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Sri Lanka: Opposition political party unveils alleged corruption, civilians feel economic agony

As the opposition political party of Sri Lanka has unveiled alleged corruption and fraud in the government, civilians express great anguish with an ongoing economic crisis.
 
The Voice Against Corruption special media briefing at the Foundation Institution, Colombo on May 3 exposed details of a large scale of alleged corruption and fraud in Sri Lanka.
 
The leader of the Janatha Vimukthi Peramuna (JVP), an opposition political party of Sri Lanka, Anura Kumara Dissanayake spoke at the media briefing and referred to many files that he brought with him.
 
“If any international body of media institution investigates international fraud and corruption, it will indicate that several people from Sri Lanka are involved in these illicit transactions,” he said.
 
Jaliya Wickramasuriya is a relative of Mahinda Rajapakse, Prime Minister of Sri Lanka.
 
The final decision in Wickramasuriya’s case in the United States is to be delivered in May.
 
“Over US $ 6.2 million was allocated for the construction of the Sri Lankan embassy in the United States. He had stolen US$ 3.3 million, which is 55% of the total amount. He has confessed that he did this in US courts,” Dissanayake said.
 
Dissanayake continued saying, “You remember the Pandora papers that were released recently. It revealed that the family of Thirukumar Nadesan and Nirupama Rajapakse, relatives of the Rajapakse family own close to US$ 160 million.  
 
Many properties of Basil Rajapaksa, former finance minister, and brother of President Gotabhaya Rajapakse and Prime Minister Mahinda Rajapakse are under the name of Thirukumar Nadesan.

There was a famous deal called the Gin-Nilwala Deal. For this Sri Lankan rupees 4100 million (US$ 11,724) had been allocated, but not a single thing has been done.
 
JVP leader Dissanayake said that his party owned over 500 files on politicians, former ministry secretaries, and investigative officers involved in corrupt activities. Among them, there is Sajith Premadasa, the opposition leader, Namal Rajapakse, and Yoshitha Rajapakse, sons of the Prime Minister, and some other members of parliament.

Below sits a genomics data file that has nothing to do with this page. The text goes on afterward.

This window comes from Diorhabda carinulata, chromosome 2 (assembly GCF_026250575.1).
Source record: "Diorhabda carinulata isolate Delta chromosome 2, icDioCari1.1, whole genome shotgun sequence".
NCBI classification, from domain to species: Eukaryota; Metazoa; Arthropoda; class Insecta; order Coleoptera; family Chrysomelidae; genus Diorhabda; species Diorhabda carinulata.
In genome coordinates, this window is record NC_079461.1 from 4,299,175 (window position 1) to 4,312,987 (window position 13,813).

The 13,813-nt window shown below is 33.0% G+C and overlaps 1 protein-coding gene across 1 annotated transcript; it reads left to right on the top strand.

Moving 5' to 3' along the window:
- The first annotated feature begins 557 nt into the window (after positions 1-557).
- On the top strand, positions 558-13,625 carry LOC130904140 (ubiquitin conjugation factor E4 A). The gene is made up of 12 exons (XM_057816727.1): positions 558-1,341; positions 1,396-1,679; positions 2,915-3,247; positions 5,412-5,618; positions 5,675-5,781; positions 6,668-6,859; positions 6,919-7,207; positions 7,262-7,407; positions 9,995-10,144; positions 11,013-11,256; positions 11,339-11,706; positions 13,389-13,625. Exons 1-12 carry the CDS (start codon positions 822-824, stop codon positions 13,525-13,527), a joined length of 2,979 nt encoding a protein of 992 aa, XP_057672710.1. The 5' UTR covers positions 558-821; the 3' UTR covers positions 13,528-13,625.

Then Convenor of the Voice Against Corruption Wasantha Samarasinghe alleged former minister Namal Rajapaksa had received money from two Companies—‘NR Projects’, a Dutch company, and ‘Aspen Medical’, an Australian company through Nimal Perera who is connected to the construction of the Nuwara Eliya and Hambantota Hospitals. Rajapaksa has denied the allegation.
 
Samarasinghe said that fraud came to light during the investigations into a complaint they lodged over the Krrish Deal.
 
JVP leader Dissanayake said, “These files are only a very small portion of the evidence of corruption in this country. We have some more. We are cautious in exposing these frauds so as not to let the fraudsters understand what we know about their frauds.”
 
“Some of the issues in these files are already under investigation by several institutions including the bribery commission. Some of them are there in the Attorney General’s Department and investigative institutions without any progress being made. We decided to expose them so that people can understand why the country remains poor,” he said.
 
As the corruption scandal unfolds in the country, civilians express great economic distress.
 
RVA News talked to at least two civilians about the current state of life in Sri Lanka.
 
“Now, it is about to explode the prolonged exacerbated crisis. The Janatha Vimukthi Peramuna (JVP)/ National People's Power (NPP) should tackle and manage the situation discreetly and judiciously to the total satisfaction of the common masses who have banked on them irrespective of their individual tenets, convictions, and other differences,” said Rohana Wijesekara.

According to him, “The JVP/NPP now has the full support, cooperation, patronage and blessings of the people. So, they have to live up to the earnest aspirations of the people. The whole country is watching how they are going to face that challenge.
 
Nilantha Weerasinghe, another civilian said, “Unfortunately, most of our people do not understand the reality on the ground level in Sri Lanka. The unraveling of country's economy has been swift and painful.
 
“Imports of everything from milk to fuel have increased, spawning dire food shortages and rolling power cuts. People have been forced to queue for hours daily to buy essentials. The doctors have warned of a crippling shortage of life-saving drugs in hospitals, and the government has suspended payments on the US $7 billion in foreign debts due this year alone.
 
“Some people still support corrupted government and politicians due to little favor (tender, government job, liquor, roofing sheet). Very soon, all the Sri Lankans will realize the reality in the country. It is so a pathetic situation,” he added. – With inputs by Hemantha Perera / RVA Sri Lanka

 

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